Dartmouth wants to attract students who want to join us in trying to fix what is a pretty broken system right now. They can be in any stage of their careers. We have students who are coming out of college and wondering how they can get involved in making a difference in health care. We have students who are physicians, anesthesiologists, nurses who are in the middle of their careers coming back and saying, “I know all the ways that the system isn’t working. I need some tools to help figure out how to make it better.”
The multidisciplinary teaching and the diversity of the students create a learning environment that you don’t see in many other places. Much of our teaching takes place in intentionally small groups. In a group of four, you might have a physician, a nurse, a recently graduated college student, and an administrator all working together as a team. On these kinds of teams you really get the perspectives that you need to be able to see what is really going on — and to understand the complexity of the material that we are teaching.
Dartmouth has already changed the way people are thinking and has started to really change how health care is delivered. One area would be the practice of shared decision-making. This notion of informing patients about the meaningful choices that they face and helping them make a decision based on their preferences, not the physicians’ preferences, is a clear policy implication of a lot of the work that we have done here. A second area would be our understanding of what are the underlying causes of spending that we see across the country. We have a payment system that rewards doctors and hospitals for doing more stuff, regardless of whether it works or not, and where there are no performance measures that let us understand whether the stuff that health care providers are doing actually makes any difference in improving the health of the population they’re serving. Those insights led us to start to work developing this notion of the Accountable Care Organization. It’s a new payment model that we succeeded in getting into the Affordable Care Act. It’s being implemented around the country. And it’s making a difference.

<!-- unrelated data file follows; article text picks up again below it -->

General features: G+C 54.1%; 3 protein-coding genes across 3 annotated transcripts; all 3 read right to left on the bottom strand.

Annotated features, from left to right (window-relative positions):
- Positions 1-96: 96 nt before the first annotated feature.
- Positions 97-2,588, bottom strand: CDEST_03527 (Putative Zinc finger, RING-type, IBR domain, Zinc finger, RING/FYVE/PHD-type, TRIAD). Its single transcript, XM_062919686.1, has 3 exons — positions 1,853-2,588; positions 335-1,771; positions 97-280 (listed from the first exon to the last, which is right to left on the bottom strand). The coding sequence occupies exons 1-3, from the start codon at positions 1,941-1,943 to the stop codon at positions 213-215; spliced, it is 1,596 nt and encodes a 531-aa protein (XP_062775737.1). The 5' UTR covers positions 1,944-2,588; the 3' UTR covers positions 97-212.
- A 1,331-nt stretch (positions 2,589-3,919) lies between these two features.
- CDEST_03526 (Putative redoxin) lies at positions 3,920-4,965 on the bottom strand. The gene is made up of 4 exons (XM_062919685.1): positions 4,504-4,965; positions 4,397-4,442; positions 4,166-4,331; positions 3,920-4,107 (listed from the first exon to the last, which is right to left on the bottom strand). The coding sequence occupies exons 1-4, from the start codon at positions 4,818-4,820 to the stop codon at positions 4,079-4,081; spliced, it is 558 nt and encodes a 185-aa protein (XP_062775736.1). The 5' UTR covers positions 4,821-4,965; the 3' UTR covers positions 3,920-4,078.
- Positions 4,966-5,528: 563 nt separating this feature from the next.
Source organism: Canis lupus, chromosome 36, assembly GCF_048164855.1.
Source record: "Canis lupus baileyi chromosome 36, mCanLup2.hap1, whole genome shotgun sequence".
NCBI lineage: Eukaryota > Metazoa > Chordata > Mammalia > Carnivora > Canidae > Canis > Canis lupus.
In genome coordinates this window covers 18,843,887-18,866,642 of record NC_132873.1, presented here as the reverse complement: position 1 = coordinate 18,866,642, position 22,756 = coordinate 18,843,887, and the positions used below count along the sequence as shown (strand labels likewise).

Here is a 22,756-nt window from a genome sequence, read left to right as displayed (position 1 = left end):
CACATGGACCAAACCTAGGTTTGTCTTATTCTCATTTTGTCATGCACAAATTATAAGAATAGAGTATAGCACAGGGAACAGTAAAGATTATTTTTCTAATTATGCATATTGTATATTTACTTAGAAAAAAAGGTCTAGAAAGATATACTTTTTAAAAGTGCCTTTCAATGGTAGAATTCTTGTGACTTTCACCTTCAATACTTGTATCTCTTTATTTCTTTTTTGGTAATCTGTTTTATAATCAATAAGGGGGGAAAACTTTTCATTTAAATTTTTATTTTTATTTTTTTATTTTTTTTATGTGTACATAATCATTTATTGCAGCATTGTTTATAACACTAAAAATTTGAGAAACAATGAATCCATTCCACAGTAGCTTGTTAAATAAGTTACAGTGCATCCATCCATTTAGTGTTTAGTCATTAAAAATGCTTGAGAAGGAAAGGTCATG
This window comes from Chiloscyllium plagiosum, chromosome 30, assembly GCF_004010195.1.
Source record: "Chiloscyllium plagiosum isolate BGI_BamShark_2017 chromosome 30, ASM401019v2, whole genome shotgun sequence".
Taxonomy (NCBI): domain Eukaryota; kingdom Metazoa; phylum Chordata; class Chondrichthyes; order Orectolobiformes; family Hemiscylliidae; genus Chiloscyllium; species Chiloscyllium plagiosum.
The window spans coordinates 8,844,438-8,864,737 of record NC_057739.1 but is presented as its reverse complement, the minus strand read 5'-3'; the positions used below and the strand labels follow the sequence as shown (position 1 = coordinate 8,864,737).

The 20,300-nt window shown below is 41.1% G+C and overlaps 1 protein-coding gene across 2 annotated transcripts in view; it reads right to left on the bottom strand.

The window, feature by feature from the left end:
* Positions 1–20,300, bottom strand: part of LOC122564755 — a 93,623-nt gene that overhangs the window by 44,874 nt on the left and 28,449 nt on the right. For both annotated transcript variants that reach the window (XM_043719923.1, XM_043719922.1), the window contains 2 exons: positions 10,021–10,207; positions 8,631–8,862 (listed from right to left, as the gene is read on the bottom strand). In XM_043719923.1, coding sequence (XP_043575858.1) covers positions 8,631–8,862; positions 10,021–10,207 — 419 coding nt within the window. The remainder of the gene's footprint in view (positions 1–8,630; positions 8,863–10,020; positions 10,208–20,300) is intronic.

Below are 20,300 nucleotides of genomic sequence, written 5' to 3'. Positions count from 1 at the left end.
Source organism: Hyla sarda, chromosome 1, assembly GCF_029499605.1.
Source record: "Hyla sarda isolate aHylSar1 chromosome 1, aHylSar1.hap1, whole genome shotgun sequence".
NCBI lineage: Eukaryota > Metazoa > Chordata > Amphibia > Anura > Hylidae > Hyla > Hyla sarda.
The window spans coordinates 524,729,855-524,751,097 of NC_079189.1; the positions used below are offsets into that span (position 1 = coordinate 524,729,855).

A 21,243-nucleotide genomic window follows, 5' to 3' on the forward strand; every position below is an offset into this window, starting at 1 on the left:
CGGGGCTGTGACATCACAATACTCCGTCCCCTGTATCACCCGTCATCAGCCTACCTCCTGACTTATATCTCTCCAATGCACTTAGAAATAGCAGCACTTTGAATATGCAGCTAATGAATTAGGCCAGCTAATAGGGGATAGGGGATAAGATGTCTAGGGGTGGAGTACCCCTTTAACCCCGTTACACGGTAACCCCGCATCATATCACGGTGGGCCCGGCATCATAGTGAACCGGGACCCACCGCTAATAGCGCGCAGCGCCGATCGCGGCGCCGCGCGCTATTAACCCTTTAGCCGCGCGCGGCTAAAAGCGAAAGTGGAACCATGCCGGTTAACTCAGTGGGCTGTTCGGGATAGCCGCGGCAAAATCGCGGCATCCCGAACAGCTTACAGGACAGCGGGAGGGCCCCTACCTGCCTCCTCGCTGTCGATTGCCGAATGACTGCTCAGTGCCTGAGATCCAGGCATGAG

We are not a lobbying organization, but we’ve spent a lot of time in Washington at the invitation of both Republicans and Democrats. My first visit to Washington was to the Bush Whitehouse. That administration showed lots of interest in translating our ideas into policies that could make a difference in the U.S. health care system.
Those of us in the health care system know we are going to have to change. Those who want to be prepared for those changes will benefit from the kind of education that we are offering here at Dartmouth. We want physicians who are saying, “I know fee-for-service medicine is a dead-end. It's not going to be here in ten years. I want to be at the forefront of learning how to make a difference, how to fix my practice.” We know nurses are as well positioned as anybody to help create badly needed changes in care transitions and care coordination. Or between hospitals and outpatient settings. You want to learn how to do that – come to Dartmouth. We want the people who are going to be leading the change in the U.S. health care system over the next ten years.
One of the most exciting things about Dartmouth is the recent decision by the college to commit to advancing the science of health care delivery across all of our campuses. To pull all of the schools together to say, “How can we, as an educational institution, lead in the change that we need to see in health care?” So we bring in Tuck, our business school, Thayer, our engineering school, and the college where we have a tremendous diversity of thoughtful social scientists, psychologists, economists, and sociologists. We bring in the medical school, where the interface between clinical practice and biological sciences and health system design and improving quality of care is critically important for the next generation of medical students. We are in a very exciting moment at Dartmouth right now. An historic moment.”